Marshall, Paul, First Things: A Monthly Journal of Religion and Public Life
Here in the West, one response to the growth of militant extremist Islam has been to suggest that Islam needs a "reformation"--that is, some kind of reform and renewal. I do not want to read too much into this rather loose application of the term, but I think it can be misleading if it suggests that the need is for an Islamic renewal broadly analogous to the sixteenth-century Protestant efforts to renew the Catholic Church. My own view is that many of the problems of contemporary Islam are more like Protestant problems than like Catholic problems, and therefore that something more akin to a dilution of Protestantism is required. Perhaps instead we should be urging an Islamic "Counter-Reformation."
Let's begin with Scripture. One Protestant emphasis is sola scriptura, which stresses reliance on the Bible alone, rather than on tradition, reason, and natural law thinking. Might there be a parallel in Islam, where one of the problems in contemporary thought, especially amongst more reactionary thinkers, is precisely scripturalism and literalism? Wahhabis, for example, seem to believe that they can start the process of interpretation of the Koran and the hadith anew, without reliance on traditional Islamic schools of law, theology, and philosophy. Hence they move in a mechanical way from the ancient text to its present application in sheer disregard of the myriad hermeneutical problems over which they glide.
This has few, if any, parallels in the contemporary Christian world (the widespread use of the pop sociological term "fundamentalist" notwithstanding). Since the Bible is acknowledged by even the most conservative to have been composed by many authors, in many genres and styles, over many centuries, in several languages, Christianity and Judaism have developed modes of exegesis in which very different styles of literature need to be reconciled into a more or less coherent whole. Even the most conservative Baptist does not take literally the prophecies in Daniel or the images in the Book of Revelation. Across the board they are seen as highly figurative texts, certainly not to be taken as realist descriptions. Indeed, the current American spate of interest in apocalyptic prophecy stems precisely from attempts to draw meaning from complex and difficult imagery.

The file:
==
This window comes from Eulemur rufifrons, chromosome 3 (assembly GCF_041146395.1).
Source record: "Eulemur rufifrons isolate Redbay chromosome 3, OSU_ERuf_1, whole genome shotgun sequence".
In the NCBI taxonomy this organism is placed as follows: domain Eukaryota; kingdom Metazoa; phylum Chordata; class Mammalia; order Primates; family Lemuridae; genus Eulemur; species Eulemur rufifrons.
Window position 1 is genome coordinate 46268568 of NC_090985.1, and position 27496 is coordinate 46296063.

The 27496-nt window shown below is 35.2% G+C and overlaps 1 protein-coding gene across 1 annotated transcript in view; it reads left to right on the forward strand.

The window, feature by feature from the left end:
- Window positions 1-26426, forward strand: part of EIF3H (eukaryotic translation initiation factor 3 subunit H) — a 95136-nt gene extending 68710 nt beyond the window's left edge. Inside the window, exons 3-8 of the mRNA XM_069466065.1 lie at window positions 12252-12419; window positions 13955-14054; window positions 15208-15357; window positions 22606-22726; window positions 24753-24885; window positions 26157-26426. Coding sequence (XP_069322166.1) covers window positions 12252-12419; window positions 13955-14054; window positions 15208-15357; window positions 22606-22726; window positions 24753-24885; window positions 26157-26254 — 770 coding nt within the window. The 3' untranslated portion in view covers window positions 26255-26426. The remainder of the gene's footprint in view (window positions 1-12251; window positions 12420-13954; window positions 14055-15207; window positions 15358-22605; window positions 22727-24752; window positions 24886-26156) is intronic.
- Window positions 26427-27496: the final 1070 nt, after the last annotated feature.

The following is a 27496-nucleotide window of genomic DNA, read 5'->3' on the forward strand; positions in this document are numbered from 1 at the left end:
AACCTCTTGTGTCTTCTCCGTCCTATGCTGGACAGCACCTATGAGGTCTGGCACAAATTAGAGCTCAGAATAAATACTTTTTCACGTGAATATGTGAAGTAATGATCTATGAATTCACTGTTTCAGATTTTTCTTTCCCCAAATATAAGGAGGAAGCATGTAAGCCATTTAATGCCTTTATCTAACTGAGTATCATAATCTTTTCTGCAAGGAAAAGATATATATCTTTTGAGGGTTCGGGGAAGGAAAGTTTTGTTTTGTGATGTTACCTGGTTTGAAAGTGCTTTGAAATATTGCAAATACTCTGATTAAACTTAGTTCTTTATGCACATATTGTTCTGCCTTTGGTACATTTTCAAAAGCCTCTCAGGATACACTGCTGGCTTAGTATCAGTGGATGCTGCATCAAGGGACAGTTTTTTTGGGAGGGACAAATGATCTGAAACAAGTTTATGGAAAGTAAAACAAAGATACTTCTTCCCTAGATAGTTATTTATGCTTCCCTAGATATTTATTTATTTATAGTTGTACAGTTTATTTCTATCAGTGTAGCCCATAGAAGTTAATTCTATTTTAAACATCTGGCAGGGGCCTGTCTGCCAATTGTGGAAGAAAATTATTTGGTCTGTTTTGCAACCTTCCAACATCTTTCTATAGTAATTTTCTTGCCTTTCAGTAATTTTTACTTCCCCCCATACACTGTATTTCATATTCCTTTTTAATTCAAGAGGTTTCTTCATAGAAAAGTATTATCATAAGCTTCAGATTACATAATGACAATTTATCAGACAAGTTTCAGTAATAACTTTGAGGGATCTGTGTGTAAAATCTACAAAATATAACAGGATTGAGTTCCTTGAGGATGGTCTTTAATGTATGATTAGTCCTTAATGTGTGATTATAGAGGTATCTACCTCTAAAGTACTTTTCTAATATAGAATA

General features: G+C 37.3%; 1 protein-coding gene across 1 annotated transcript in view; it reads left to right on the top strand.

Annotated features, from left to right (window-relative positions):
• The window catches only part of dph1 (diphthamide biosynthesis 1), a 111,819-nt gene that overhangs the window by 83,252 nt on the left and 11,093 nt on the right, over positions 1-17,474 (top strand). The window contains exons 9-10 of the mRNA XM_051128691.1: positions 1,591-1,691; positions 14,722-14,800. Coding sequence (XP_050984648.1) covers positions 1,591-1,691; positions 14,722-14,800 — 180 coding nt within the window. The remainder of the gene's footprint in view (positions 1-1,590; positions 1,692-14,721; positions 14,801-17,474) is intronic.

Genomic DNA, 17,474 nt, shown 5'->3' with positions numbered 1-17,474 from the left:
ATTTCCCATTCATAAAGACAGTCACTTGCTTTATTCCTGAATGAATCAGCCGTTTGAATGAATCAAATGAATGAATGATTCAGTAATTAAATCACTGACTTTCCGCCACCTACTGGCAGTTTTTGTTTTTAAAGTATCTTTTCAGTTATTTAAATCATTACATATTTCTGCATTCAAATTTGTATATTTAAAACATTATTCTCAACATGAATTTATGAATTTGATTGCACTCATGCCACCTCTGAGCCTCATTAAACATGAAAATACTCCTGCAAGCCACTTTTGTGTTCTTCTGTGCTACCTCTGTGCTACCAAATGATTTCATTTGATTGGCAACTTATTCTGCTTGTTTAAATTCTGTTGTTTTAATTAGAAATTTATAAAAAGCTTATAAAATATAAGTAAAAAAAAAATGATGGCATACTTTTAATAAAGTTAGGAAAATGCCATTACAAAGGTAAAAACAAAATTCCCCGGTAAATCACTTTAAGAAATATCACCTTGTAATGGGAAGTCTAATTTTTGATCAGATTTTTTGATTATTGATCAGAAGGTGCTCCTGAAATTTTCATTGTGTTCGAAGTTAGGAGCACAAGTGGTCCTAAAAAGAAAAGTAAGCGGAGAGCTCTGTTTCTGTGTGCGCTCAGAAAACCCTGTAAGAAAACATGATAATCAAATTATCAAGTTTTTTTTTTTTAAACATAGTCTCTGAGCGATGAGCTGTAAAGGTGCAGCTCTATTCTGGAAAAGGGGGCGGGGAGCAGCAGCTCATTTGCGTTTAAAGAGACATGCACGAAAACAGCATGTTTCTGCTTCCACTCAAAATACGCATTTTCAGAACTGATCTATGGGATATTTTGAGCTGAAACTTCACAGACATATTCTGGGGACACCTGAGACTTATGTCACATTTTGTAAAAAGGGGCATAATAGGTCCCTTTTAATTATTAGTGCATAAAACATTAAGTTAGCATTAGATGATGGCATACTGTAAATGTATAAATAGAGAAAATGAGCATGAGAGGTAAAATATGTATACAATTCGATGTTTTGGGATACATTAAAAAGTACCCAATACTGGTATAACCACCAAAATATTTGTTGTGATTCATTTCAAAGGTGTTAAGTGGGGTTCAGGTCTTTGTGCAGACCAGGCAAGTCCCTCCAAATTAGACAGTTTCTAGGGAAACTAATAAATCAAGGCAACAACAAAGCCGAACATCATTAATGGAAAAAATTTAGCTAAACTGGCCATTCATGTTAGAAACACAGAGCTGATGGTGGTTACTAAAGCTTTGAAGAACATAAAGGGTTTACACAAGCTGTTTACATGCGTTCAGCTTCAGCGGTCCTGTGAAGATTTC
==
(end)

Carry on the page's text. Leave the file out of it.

By contrast, the Koran is understood by Muslims to have been revealed directly to Mohammed over a few short years--while the hadith cover only what Mohammed said and did--and the language and style is relatively consistent. All of this makes the development of any literary interpretive tradition in Islam very unlikely; to encourage even greater reliance on a sola scriptura approach would only compound the problem of literalistic scripturalism.
The other side of this stress on Scripture is a comparative neglect of reason and natural law. This point can be overstressed, since no significant Protestant rejected either (though Luther in his bad moods came close), but it is fair to say that these have been less than central in Protestantism. There seems to have been a similar pattern in recent Islam, wherein scripturalism and literalism have displaced philosophical and theological reflection.
It was not always this way. The Mu'tazilites, who sought to enrich their religious reflection through the study of Greek philosophy, were a dominant force in the ninth-century Abbasid Caliphate. Sufis do similar things with mystic and spiritual thought. These movements have always existed in Islam. But the current wave of radical Islam, which is what prompts our calls for reformation, has downplayed or rejected these currents, and often persecuted their proponents.
The weakness of such reflection in contemporary Islam makes it harder for Muslims to debate, agree, or disagree either with one another or with non-Muslims, and vice versa. As John Courtney Murray observed, even disagreement is a genuine achievement: it requires that we first engage with and understand each other. …